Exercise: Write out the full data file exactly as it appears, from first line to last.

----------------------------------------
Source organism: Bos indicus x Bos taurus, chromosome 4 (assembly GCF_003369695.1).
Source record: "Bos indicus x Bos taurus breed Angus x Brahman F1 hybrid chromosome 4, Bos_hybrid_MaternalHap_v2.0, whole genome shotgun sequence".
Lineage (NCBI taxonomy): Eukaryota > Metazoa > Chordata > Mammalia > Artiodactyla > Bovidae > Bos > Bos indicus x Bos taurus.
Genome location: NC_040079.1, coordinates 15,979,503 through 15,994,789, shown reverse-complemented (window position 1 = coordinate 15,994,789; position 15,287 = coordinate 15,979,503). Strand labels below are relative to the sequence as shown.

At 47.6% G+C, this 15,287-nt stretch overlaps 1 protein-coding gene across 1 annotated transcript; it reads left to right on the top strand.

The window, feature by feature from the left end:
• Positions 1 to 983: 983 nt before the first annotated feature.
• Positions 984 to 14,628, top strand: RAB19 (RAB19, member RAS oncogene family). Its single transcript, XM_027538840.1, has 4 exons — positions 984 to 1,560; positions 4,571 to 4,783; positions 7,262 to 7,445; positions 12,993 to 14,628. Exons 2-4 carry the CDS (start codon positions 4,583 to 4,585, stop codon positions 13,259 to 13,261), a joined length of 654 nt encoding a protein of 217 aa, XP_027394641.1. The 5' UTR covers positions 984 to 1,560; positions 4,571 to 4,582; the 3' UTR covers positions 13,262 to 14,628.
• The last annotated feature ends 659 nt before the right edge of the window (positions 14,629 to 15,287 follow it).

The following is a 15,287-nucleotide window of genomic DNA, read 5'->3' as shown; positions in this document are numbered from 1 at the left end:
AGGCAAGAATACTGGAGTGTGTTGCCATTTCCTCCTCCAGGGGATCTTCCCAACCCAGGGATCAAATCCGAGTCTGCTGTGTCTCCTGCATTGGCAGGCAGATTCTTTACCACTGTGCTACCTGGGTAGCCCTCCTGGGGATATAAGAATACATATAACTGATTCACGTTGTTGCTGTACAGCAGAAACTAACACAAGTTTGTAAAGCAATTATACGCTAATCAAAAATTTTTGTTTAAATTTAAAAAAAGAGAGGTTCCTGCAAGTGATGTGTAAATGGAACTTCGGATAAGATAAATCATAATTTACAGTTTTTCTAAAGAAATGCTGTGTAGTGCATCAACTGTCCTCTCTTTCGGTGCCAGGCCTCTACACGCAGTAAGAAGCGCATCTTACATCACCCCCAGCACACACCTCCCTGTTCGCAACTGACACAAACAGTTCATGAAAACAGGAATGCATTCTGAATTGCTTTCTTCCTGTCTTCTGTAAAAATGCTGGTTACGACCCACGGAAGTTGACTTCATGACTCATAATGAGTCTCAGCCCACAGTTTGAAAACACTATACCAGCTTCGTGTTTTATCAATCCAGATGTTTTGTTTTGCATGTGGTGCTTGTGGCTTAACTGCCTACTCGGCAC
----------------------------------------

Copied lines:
Source organism: Bos indicus x Bos taurus, chromosome 4 (assembly GCF_003369695.1).
Source record: "Bos indicus x Bos taurus breed Angus x Brahman F1 hybrid chromosome 4, Bos_hybrid_MaternalHap_v2.0, whole genome shotgun sequence".
Lineage (NCBI taxonomy): Eukaryota > Metazoa > Chordata > Mammalia > Artiodactyla > Bovidae > Bos > Bos indicus x Bos taurus.
Genome location: NC_040079.1, coordinates 15,979,503 through 15,994,789, shown reverse-complemented (window position 1 = coordinate 15,994,789; position 15,287 = coordinate 15,979,503). Strand labels below are relative to the sequence as shown.

At 47.6% G+C, this 15,287-nt stretch overlaps 1 protein-coding gene across 1 annotated transcript; it reads left to right on the top strand.

The window, feature by feature from the left end:
• Positions 1 to 983: 983 nt before the first annotated feature.
• Positions 984 to 14,628, top strand: RAB19 (RAB19, member RAS oncogene family). Its single transcript, XM_027538840.1, has 4 exons — positions 984 to 1,560; positions 4,571 to 4,783; positions 7,262 to 7,445; positions 12,993 to 14,628. Exons 2-4 carry the CDS (start codon positions 4,583 to 4,585, stop codon positions 13,259 to 13,261), a joined length of 654 nt encoding a protein of 217 aa, XP_027394641.1. The 5' UTR covers positions 984 to 1,560; positions 4,571 to 4,582; the 3' UTR covers positions 13,262 to 14,628.
• The last annotated feature ends 659 nt before the right edge of the window (positions 14,629 to 15,287 follow it).

The following is a 15,287-nucleotide window of genomic DNA, read 5'->3' as shown; positions in this document are numbered from 1 at the left end:
AGGCAAGAATACTGGAGTGTGTTGCCATTTCCTCCTCCAGGGGATCTTCCCAACCCAGGGATCAAATCCGAGTCTGCTGTGTCTCCTGCATTGGCAGGCAGATTCTTTACCACTGTGCTACCTGGGTAGCCCTCCTGGGGATATAAGAATACATATAACTGATTCACGTTGTTGCTGTACAGCAGAAACTAACACAAGTTTGTAAAGCAATTATACGCTAATCAAAAATTTTTGTTTAAATTTAAAAAAAGAGAGGTTCCTGCAAGTGATGTGTAAATGGAACTTCGGATAAGATAAATCATAATTTACAGTTTTTCTAAAGAAATGCTGTGTAGTGCATCAACTGTCCTCTCTTTCGGTGCCAGGCCTCTACACGCAGTAAGAAGCGCATCTTACATCACCCCCAGCACACACCTCCCTGTTCGCAACTGACACAAACAGTTCATGAAAACAGGAATGCATTCTGAATTGCTTTCTTCCTGTCTTCTGTAAAAATGCTGGTTACGACCCACGGAAGTTGACTTCATGACTCATAATGAGTCTCAGCCCACAGTTTGAAAACACTATACCAGCTTCGTGTTTTATCAATCCAGATGTTTTGTTTTGCATGTGGTGCTTGTGGCTTAACTGCCTACTCGGCAC